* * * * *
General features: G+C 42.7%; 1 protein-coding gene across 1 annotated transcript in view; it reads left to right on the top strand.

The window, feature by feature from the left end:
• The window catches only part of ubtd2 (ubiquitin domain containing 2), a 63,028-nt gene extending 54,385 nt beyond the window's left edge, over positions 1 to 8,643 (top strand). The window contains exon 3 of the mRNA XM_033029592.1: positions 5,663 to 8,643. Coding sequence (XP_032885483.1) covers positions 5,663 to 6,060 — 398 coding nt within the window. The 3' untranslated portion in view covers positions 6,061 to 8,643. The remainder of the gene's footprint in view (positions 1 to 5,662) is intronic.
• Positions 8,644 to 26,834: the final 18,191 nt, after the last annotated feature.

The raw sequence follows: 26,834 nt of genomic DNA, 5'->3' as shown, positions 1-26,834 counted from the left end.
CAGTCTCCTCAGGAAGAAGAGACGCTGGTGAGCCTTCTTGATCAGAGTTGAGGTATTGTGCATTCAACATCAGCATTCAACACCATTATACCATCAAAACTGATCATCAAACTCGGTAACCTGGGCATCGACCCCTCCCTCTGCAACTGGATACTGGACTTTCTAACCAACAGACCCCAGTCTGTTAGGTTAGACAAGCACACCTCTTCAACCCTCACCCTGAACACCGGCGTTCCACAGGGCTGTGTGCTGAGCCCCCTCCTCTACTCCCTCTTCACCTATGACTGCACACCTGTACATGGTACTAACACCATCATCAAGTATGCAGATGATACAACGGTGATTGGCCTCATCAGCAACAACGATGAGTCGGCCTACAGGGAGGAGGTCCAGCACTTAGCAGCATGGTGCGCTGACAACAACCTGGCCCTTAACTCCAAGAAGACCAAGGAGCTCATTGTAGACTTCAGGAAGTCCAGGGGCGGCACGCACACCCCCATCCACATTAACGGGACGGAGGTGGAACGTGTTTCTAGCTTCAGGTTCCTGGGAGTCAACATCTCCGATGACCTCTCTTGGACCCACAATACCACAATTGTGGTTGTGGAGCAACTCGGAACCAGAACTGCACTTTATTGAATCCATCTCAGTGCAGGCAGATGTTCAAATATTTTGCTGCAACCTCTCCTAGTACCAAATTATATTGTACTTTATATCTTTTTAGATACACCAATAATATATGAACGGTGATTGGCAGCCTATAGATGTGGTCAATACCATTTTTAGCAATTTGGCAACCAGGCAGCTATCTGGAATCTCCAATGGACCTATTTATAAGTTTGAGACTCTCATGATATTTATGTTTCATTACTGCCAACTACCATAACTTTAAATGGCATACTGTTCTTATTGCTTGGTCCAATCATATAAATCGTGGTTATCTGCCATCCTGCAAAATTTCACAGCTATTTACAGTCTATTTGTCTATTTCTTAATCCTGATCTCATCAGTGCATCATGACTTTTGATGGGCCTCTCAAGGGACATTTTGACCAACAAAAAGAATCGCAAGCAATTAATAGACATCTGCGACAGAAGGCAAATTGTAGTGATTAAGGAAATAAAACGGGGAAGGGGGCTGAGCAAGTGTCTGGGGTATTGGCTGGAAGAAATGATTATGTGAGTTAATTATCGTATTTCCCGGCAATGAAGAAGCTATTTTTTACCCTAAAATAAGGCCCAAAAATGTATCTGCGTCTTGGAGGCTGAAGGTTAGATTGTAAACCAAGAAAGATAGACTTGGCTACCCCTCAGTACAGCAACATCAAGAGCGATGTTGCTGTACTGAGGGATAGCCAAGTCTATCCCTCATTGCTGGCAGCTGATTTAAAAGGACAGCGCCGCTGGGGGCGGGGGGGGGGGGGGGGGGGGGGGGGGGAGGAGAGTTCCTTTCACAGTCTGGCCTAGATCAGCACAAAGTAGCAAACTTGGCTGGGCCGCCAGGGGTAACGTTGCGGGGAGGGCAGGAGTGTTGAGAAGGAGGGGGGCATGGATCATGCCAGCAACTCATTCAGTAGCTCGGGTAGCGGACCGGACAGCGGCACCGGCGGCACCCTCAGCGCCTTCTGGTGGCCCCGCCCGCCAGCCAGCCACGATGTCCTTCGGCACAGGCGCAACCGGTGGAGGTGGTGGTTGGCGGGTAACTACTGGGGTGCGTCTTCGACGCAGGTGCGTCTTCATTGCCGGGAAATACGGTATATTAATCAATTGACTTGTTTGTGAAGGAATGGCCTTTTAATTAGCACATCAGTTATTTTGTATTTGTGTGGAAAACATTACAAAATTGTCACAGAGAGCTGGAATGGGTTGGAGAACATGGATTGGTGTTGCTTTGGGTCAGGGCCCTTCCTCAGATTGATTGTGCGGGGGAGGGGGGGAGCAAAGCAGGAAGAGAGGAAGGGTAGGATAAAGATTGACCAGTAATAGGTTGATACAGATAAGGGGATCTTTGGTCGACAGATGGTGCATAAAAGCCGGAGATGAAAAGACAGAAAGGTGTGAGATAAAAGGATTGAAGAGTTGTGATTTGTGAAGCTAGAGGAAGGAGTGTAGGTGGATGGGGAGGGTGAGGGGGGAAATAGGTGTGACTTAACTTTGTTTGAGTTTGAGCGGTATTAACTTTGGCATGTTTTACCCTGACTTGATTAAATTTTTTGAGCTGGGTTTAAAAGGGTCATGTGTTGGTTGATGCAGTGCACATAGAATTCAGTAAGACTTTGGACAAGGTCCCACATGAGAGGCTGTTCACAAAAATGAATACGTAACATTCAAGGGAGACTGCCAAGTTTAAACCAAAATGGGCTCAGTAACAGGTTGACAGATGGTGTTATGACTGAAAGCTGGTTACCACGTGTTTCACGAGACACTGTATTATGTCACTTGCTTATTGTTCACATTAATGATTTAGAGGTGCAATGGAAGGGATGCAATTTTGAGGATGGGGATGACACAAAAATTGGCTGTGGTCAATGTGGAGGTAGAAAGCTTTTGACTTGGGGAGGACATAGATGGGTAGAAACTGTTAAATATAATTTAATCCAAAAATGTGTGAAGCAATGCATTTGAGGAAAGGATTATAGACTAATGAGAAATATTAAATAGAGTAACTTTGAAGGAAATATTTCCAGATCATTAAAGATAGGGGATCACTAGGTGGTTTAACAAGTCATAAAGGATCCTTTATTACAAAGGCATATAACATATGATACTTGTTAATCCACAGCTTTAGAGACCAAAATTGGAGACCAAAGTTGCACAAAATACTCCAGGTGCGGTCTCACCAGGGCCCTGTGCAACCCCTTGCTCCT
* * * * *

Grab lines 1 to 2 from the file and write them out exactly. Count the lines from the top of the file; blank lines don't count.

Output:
General features: G+C 42.7%; 1 protein-coding gene across 1 annotated transcript in view; it reads left to right on the top strand.

The window, feature by feature from the left end: